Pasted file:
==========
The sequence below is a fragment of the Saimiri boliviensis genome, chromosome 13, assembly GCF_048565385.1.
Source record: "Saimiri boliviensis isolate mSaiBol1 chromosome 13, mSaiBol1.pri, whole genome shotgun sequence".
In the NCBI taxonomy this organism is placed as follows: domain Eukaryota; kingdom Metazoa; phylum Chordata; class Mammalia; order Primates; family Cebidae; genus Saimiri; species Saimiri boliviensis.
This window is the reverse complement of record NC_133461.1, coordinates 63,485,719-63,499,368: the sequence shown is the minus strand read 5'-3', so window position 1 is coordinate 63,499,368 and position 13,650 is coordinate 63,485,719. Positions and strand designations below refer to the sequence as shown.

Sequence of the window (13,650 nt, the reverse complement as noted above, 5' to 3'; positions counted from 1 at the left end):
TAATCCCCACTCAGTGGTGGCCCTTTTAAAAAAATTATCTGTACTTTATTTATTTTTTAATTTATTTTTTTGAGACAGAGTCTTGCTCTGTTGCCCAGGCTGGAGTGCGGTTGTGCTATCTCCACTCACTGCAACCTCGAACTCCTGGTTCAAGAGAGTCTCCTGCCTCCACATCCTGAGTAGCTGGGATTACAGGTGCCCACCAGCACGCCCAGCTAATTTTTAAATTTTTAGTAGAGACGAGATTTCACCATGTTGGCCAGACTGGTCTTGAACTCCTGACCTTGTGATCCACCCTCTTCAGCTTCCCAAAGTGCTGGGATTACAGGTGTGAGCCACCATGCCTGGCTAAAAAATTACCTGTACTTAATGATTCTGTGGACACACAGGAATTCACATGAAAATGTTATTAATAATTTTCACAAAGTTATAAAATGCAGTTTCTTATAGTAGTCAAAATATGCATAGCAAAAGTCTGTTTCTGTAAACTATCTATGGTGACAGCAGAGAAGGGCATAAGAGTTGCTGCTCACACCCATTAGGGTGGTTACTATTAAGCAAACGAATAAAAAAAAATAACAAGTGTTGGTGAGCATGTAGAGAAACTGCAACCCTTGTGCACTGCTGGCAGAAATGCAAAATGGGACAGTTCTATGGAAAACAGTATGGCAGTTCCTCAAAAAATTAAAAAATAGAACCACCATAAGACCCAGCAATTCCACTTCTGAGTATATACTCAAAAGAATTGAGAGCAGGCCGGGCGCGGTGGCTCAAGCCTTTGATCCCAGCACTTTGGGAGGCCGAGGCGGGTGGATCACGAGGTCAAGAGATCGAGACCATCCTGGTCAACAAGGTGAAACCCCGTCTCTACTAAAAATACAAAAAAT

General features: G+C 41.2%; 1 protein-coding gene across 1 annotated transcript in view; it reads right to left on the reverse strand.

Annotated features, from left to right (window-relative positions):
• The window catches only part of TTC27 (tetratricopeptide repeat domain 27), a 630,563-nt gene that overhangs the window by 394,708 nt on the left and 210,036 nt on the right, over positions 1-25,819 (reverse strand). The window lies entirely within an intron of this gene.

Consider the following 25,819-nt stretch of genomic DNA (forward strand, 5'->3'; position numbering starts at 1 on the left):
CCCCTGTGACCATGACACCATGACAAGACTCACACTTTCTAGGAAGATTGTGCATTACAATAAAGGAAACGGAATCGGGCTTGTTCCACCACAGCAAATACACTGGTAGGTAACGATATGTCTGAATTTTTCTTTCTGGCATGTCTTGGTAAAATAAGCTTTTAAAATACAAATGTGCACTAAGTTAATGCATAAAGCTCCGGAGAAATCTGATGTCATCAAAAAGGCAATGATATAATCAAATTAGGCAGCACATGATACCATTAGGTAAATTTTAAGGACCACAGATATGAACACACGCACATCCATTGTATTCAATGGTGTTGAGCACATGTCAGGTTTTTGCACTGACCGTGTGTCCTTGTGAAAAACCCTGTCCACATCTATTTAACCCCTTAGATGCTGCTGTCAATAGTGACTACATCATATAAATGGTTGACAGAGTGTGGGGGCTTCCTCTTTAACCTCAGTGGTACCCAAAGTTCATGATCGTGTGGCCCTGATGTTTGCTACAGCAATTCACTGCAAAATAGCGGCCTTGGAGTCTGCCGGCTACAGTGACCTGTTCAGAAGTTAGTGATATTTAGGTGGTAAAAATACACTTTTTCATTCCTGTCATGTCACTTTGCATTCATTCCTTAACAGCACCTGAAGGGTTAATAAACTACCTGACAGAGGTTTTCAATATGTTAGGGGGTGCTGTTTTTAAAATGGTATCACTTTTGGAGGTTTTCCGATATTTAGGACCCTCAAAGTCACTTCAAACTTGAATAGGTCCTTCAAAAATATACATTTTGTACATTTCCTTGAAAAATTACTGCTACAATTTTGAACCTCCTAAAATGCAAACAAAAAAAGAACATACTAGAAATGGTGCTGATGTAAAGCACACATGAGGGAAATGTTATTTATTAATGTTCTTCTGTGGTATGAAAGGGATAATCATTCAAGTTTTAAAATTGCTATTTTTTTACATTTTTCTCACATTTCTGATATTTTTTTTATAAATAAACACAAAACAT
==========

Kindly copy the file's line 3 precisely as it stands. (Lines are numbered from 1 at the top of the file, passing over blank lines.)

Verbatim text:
In the NCBI taxonomy this organism is placed as follows: domain Eukaryota; kingdom Metazoa; phylum Chordata; class Mammalia; order Primates; family Cebidae; genus Saimiri; species Saimiri boliviensis.